Oral Teriflunomide Effective in Relapsing Multiple SclerosisLast Updated: October 05, 2011. For patients with relapsing multiple sclerosis, oral teriflunomide significantly reduces relapse rates, disability progression, and magnetic resonance imaging evidence of disease, according to a study published in the Oct. 6 issue of the New England Journal of Medicine.
WEDNESDAY, Oct. 5 (HealthDay News) -- For patients with relapsing multiple sclerosis (MS), oral teriflunomide significantly reduces relapse rates, disability progression, and magnetic resonance imaging (MRI) evidence of disease, according to a study published in the Oct. 6 issue of the New England Journal of Medicine.
Paul O'Connor, M.D., from the University of Toronto, and colleagues assessed whether oral teriflunomide affected the frequency of annualized relapses and the progression of physical disability at 12 weeks in 1,088 patients with relapsing MS. Participants were randomly assigned to placebo, 7 mg, or 14 mg of oral teriflunomide once a day for 108 weeks.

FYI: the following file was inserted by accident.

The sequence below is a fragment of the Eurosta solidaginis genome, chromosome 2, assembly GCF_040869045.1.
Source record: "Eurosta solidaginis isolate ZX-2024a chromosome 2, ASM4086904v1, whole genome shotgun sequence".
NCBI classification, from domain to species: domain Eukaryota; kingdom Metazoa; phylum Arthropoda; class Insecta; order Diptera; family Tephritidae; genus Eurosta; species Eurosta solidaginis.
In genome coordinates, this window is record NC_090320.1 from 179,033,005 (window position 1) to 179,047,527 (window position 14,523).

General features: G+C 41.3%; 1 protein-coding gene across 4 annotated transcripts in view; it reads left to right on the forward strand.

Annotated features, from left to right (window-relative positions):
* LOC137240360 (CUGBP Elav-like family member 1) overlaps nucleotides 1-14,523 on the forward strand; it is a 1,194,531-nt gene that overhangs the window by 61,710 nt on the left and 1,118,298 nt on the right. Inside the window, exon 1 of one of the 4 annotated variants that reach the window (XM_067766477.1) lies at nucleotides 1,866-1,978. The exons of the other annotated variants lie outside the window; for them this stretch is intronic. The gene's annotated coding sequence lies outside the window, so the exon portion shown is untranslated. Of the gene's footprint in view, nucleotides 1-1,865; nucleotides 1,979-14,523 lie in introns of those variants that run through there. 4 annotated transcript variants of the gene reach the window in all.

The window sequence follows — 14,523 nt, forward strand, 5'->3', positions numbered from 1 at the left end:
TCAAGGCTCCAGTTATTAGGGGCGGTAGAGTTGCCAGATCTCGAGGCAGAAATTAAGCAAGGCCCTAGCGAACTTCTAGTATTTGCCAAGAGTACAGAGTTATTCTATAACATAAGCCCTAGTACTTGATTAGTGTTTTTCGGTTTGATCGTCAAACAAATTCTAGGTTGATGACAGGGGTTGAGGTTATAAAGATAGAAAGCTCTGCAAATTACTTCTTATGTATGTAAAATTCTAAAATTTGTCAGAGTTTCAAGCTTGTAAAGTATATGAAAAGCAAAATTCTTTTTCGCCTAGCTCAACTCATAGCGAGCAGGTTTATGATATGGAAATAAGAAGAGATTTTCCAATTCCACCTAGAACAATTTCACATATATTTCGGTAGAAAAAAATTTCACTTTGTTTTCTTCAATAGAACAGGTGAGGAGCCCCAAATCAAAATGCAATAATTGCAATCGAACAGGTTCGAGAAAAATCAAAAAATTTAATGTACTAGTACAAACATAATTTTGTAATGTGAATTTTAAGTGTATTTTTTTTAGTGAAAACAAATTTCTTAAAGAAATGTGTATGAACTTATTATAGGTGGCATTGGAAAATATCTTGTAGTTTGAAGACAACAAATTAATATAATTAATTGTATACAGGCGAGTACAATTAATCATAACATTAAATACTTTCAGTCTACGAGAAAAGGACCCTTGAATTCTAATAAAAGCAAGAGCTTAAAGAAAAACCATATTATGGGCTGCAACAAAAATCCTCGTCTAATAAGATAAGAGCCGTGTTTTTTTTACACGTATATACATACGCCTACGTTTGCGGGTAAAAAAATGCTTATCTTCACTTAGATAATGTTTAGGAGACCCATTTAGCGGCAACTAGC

The investigators found that, compared to placebo, both the 7 mg and 14 mg doses of teriflunomide reduced annualized relapse rates, with relative risk reductions of 31.2 and 31.5 percent, respectively. Confirmed disability progression was seen in 27.3, 21.7, and 20.2 percent of patients in the placebo, 7 mg, and 14 mg of teriflunomide groups, respectively. Both teriflunomide doses were superior to placebo for MRI-measured end points. The teriflunomide groups more commonly had diarrhea, nausea, hair thinning, and raised alanine transferase (at least one times the upper limit of normal range). The incidence of raised alanine transferase to at least three times the upper limit of normal was similar for all groups. Though no deaths were reported, serious infections occurred in 1.6, 2.5, and 2.2 percent of patients in the 7 and 14 mg teriflunomide, and the placebo groups, respectively.
"Teriflunomide significantly reduced relapse rates, disability progression (at the higher dose), and MRI evidence of disease activity, as compared with placebo," the authors write.
The study was funded by Sanofi-Aventis, the manufacturer of teriflunomide. Several authors disclosed financial relationships with various pharmaceutical companies, including Sanofi-Aventis.
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